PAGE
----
Sudan bans new Catholic churches

CISA (Catholic Information Service Africa) is reporting that the Khartoum government has decided it will no longer allow any further construction of churches in the country. This ban extends to the Roman Catholic Church. At the same time it is interesting to note that many government officials send their children to Catholic schools because they are recognized as providing an excellent education to their pupils.

The CISA report, from Khartoum and dated 22 July, reads as follows: 

The Sudanese Minister of Guidance and Religious Endowments announced that the government will not issue permits anymore for the construction of new churches in the country.

Sudanese Christian leaders, according to Fides News Agency have criticized the statement.

Minister Shalil Abdallah told the Khartoum based El Jareeda newspaper this month that the existing churches are enough for the Christians remaining in Sudan, after the secession of South Sudan in 2011.

He also pointed out the fact that majority of the inhabitants of South Sudan are Christians, while the number of Christians in Sudan is small.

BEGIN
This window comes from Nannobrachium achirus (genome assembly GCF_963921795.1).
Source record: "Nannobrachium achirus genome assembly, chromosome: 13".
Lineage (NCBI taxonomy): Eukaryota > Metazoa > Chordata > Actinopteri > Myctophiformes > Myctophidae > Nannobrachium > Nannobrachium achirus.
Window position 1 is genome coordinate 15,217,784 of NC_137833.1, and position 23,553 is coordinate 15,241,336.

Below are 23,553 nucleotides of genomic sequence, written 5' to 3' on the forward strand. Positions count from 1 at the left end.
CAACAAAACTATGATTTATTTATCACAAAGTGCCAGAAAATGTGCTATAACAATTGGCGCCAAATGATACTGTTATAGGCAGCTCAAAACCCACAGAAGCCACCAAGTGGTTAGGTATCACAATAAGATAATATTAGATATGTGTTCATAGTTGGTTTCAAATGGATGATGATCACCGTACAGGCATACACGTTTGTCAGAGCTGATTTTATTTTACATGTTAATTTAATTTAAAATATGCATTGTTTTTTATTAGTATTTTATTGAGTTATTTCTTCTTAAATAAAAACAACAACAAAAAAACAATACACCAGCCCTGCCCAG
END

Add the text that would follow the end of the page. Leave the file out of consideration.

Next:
Reacting to the news, Rev Kori El Ramli, the Secretary-General of the Sudan Council of Churches, told Radio Tamazuj that the Minister’s statement contradicts the Sudanese 2005 Interim Constitution. “Yes, we are a minority, but we have freedom of worship and belief just like the rest of the Sudanese, as long as we are Sudanese nationals like them”, he explained.

The pastor also criticized the recent demolition of the Sudanese Church of Christ, built in 1983 at El Izba, in Khartoum north.

Most congregants of the Sudanese church of Christ are Nuba from South Kordofan. In a report issued in April, 2013, the NGO Christian Solidarity Worldwide noted a significant increase in arrests, detentions and deportations of Christians by Sudan since December 2012.

The organisation also reported that systematic targeting of Nuba and other ethnic groups suggests the resurgence of an official policy of Islamization and Arabization.

Due to its treatment of Christians and other human rights violations, Sudan has been designated a Country of Particular Concern by the US State Department in 1999.

In April 2013, the US Commission on International Religious Freedom recommended the country remain on the list.

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